Although stiff-soled shoes can improve performance, they can also cause issues with circulation and worsen foot pain. Cycling shoes are great for minimizing the impact of uneven surfaces and helping riders reach their goals. These shoes have a cup that’s designed to clip into the pedals for a smoother and more efficient ride.
Potential Injuries Associated with Cycling
Some injuries and issues associated with cycling that can potentially be remedied with the correct shoes include:
- Knee swelling, pain, or clicking
- Shin splints
Knee issues related to cycling can potentially be a result of the misalignment of pedals, feet, and knees. A fix is sometimes a shoe that limits the amount of lateral leg movement you can make while you’re on your bike.
Shin Splints can be related to a collapsed arch, which can happen when your shoe does not provide a stiff enough sole and therefore does not fully support your foot while you pedal.
Sesamoiditis is when two small bones in your foot inflame or rupture, and can be prevented with shoes that correctly support your feet.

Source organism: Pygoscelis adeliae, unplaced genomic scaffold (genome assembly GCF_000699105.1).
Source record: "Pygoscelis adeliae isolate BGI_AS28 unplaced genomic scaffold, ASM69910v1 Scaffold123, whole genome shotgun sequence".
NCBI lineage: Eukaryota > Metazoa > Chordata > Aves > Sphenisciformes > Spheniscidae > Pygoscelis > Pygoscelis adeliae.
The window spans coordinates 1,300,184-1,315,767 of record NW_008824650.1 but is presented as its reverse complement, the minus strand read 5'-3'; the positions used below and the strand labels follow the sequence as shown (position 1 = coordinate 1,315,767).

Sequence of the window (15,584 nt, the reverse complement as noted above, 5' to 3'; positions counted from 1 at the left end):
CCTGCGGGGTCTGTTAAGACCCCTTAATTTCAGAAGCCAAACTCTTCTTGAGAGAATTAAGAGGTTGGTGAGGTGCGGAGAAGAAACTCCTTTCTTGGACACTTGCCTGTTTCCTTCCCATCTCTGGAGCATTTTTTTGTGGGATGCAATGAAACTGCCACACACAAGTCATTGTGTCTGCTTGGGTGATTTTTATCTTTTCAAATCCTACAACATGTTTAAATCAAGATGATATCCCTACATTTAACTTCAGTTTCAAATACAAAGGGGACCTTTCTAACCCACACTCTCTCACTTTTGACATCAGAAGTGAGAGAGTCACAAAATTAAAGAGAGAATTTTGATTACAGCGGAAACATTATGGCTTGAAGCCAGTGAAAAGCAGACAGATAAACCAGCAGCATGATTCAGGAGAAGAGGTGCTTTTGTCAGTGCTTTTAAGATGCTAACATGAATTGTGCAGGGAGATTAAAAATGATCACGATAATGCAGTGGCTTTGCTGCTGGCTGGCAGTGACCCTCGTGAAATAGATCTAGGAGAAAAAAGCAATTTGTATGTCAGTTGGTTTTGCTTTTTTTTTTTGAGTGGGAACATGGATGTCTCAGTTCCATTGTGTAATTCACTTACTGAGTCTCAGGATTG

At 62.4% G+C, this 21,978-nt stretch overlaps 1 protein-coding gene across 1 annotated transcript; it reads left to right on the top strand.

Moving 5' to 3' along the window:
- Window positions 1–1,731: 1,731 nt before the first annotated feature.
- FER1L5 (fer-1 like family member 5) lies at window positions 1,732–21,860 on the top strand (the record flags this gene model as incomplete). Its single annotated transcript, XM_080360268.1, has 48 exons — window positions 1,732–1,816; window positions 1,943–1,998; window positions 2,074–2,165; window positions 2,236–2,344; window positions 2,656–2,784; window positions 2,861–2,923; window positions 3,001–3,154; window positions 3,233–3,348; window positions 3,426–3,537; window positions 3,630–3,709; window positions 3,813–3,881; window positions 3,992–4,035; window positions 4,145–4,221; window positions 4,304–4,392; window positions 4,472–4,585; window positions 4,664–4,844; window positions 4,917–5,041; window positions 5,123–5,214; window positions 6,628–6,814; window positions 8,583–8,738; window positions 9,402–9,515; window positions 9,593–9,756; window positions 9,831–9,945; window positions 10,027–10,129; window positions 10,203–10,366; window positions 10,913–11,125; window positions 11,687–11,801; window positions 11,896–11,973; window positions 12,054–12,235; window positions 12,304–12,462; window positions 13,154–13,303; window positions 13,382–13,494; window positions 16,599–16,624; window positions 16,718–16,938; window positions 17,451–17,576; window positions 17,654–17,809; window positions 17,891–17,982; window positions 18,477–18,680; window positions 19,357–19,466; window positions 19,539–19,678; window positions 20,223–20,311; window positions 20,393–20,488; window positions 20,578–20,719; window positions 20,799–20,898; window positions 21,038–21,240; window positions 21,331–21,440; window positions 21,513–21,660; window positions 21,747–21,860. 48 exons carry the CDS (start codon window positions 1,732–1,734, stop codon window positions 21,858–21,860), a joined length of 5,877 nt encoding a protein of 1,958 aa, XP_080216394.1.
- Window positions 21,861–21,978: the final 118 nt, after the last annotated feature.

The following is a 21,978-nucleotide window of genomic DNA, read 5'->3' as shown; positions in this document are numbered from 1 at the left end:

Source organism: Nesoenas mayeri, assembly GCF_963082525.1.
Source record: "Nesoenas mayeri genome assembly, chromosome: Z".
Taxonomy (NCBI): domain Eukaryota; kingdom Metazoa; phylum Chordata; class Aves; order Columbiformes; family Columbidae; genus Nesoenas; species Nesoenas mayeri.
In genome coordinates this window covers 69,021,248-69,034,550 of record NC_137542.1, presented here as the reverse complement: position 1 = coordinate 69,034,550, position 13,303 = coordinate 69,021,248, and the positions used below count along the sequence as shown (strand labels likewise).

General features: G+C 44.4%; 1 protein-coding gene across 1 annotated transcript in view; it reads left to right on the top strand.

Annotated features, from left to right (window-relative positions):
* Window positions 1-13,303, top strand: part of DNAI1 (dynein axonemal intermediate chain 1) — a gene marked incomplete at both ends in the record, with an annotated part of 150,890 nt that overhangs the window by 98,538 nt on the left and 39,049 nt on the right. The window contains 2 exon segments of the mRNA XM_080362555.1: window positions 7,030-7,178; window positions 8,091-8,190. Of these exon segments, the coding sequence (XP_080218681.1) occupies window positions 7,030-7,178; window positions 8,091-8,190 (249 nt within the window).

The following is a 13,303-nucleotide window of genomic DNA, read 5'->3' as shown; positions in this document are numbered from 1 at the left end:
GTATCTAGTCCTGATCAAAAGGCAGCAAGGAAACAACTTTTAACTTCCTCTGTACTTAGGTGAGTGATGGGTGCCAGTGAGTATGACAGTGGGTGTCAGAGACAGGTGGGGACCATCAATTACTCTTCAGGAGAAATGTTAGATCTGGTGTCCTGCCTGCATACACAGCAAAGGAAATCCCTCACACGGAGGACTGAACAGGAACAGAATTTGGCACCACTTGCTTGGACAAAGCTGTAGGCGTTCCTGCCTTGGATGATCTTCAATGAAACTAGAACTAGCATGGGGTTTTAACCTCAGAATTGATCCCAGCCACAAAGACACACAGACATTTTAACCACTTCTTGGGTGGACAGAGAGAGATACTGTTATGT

Numbness is also common and can be a result of improper shoe width or tightness.
Factors that Determine your Cycling Shoe Needs
Cycling, like many other sports, requires proper alignment. Although you might think that your bike will efficiently keep you in the correct position at all times, other factors, such as your shoes, play a role as well.
Before you decide on any specific shoes for your cycling needs, you should consider:
- The type of pedal your bike, or the bikes at your gym, have
- The type of cycling you might do
If you are doing most of your cycling at a gym or on a stationary bike at home, or if you are looking into buying a bike for outdoor cycling, you should take a look at the pedals on the bike before you commit to a shoe.
|Pedal Type||Shoe Compatibility|
|Clipless AKA “clip in”||Clipless shoes only|
|Flat or “platforms”||Any shoe except some clipless|
|Flat pedal with foot strap||Most shoes, including your daily shoe or cross trainer|
|Flat pedal with toe strap||Most close-toed shoes|
Clipless (or, confusingly, “clip in”) pedals allow you to “clip in” your clipless shoes for a more supportive and efficient biking experience. You will need to purchase special shoes with cleats in order to effectively ride a bike with clipless pedals.
Flat pedals are what you probably remember from your first bike as a child. They are wide and have no built in clipping system, so you can ride with pretty much any shoe, including your cross training shoes. They are, however, not compatible with the 3 hole clipless shoes.
If your flat pedal is equipped with a foot strap or a toe strap, you also have a lot of options. Foot straps allow you to ride with any shoes, even your daily shoes, while still providing support and enhanced performance. Toe straps offer the same benefits, but you must wear close-toed shoes.